In the current issue of Bitterlemons, Israeli lawyer Danny Seidemann, an expert on East Jerusalem specializing in Israeli-Palestinian relations who founded the Ir-Amim organization [which works for an equitably shared Jerusalem], writes that: “Any attempt to construe the API [Arab Peace Initiative] in a manner that falls short of ‘full-stop’ Palestinian or Arab sovereignty on the Haram/Mount would be an exercise in self-delusion. This is the real challenge for the API. Achieving an Israeli waiver of sovereign claims to the Mount/Haram and the surrounding areas will be one of the most daunting challenges of any permanent status agreement. The potential to secure an Israeli waiver of sovereign claims, to the extent such potential exists, is embedded in the logic of the API. Israelis correctly perceive Palestinian/Arab denials of historic Jewish connections to Jerusalem as a litmus test, disclosing the acceptance or rejection of authentic Jewish connections to Israel/Palestine. Absent an affirmative acceptance of these connections, demands to cede Israeli sovereignty on the Temple Mount would almost certainly be rejected out of hand, as such an action would for Israelis be accompanied by a sense of violation and feared loss of legitimacy of the entire historic enterprise that is modern Israel. On the other hand were the permanent status agreement, loyal to the inner logic of the API, to include declarations recognizing the legitimacy of Jewish attachments and provisions guaranteeing the inviolability of Jewish equities under Palestinian/Arab sovereignty, the calculus could change significantly. In effect, the Palestinian/Arab sovereign would declare itself the custodian of Jewish memories and their physical embodiments. The act of assuring protection of archeological artifacts and guaranteeing access for non-Muslims to the Haram/Mount, would significantly increase the willingness of Israelis to entertain the possibility of such sovereignty. And, indeed, such a development is not implausible: today, from Rabat to Beirut, Cairo and Damascus, Arab governments are restoring Jewish synagogues because the historic, legitimate Jewish presence in their countries is part of their interpretation of Arab civilization–an interpretation shared by the API.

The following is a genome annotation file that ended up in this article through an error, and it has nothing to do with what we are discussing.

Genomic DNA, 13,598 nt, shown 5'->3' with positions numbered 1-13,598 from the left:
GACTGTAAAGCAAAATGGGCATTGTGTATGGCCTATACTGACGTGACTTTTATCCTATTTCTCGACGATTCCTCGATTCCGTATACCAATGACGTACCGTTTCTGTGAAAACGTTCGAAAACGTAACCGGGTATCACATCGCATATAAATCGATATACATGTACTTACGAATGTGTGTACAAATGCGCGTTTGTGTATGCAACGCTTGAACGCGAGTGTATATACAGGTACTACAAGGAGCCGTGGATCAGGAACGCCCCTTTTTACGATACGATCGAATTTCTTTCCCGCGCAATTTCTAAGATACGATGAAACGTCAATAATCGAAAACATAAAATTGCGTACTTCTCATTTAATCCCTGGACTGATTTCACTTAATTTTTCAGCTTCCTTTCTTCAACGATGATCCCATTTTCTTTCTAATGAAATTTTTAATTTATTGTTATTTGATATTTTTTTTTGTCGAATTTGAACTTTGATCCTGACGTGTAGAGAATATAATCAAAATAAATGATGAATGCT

Seidemann writes: “In conclusion, the API has the potential to ‘speak the language’ of Jerusalem well. Its focus on the green line, with agreed modifications, is consistent with the growing consensus in Israel that Israeli rule over East Jerusalem is untenable in the long run. And indeed, based on the API’s principles, validating Jewish attachments to areas that fall under Palestinian/Arab sovereignty–an act that would, in parallel, demand validation of Muslim attachments to sites within Israel, like the Mamilla cemetery–would likely be far less difficult than resolving what for the Palestinians and the Arab world is the highly problematic Israeli demand for recognition of ‘the Jewish character’ of Israel. All that said, the concern, even passion, in the Arab world regarding Jerusalem/al-Quds is undoubtedly genuine–but not always accompanied by a familiarity with the rival equities in the city, an appreciation of the city’s real-time complexities, or a respect for the genuine concerns of Israelis and Jews. For these reasons, stakeholders in the API need to begin to educate themselves and their populations about Jerusalem. In doing so, they can begin to leverage the API to make real progress on Jerusalem. They can use it to generate potential permanent status positions that are compatible with both the complexities of the city and the sensitivities in the Jewish, Muslim and Christian worlds, and that contribute to building confidence in the API as a tool to energize Israeli-Palestinian peace efforts and, ultimately, achieve Israel-Arab peace“.

This article was published on 12 January 2011 here.